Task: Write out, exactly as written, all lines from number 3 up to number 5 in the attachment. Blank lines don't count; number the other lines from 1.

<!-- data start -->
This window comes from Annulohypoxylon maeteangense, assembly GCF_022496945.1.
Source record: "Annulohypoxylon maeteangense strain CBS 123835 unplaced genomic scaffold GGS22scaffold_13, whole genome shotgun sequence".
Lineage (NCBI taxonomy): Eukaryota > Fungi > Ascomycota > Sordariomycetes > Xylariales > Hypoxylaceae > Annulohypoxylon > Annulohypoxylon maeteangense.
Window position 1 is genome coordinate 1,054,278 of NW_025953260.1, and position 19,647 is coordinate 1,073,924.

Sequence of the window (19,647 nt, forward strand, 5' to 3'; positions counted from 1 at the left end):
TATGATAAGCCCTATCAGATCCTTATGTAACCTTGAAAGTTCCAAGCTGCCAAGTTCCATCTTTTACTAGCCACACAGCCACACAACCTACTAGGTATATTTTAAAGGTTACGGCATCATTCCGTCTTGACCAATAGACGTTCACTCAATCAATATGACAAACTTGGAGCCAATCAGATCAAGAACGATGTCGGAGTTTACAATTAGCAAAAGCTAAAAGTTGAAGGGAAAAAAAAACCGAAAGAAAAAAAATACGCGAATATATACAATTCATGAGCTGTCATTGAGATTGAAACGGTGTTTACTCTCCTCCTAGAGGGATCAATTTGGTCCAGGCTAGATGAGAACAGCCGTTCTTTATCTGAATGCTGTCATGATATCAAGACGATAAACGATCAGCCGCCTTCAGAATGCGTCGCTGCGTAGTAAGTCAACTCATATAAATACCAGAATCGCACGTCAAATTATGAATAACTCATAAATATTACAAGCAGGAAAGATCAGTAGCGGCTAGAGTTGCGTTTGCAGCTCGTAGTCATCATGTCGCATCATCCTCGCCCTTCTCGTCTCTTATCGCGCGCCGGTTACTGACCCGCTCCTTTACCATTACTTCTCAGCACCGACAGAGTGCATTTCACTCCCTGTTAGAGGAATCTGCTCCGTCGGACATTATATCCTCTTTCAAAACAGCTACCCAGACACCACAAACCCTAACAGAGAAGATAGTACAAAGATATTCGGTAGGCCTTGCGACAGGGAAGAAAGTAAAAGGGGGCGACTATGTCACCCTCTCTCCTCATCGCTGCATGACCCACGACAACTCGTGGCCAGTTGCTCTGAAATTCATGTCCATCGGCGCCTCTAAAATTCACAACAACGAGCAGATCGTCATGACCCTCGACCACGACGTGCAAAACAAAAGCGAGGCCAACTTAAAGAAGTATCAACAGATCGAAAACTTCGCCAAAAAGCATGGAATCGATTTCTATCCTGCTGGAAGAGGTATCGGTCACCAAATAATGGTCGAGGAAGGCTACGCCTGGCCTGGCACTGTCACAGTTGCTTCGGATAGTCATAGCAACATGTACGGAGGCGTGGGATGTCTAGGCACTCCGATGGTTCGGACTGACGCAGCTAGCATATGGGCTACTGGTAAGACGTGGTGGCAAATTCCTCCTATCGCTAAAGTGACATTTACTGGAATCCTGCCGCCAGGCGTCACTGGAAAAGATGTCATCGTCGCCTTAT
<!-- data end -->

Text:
Lineage (NCBI taxonomy): Eukaryota > Fungi > Ascomycota > Sordariomycetes > Xylariales > Hypoxylaceae > Annulohypoxylon > Annulohypoxylon maeteangense.
Window position 1 is genome coordinate 1,054,278 of NW_025953260.1, and position 19,647 is coordinate 1,073,924.

Sequence of the window (19,647 nt, forward strand, 5' to 3'; positions counted from 1 at the left end):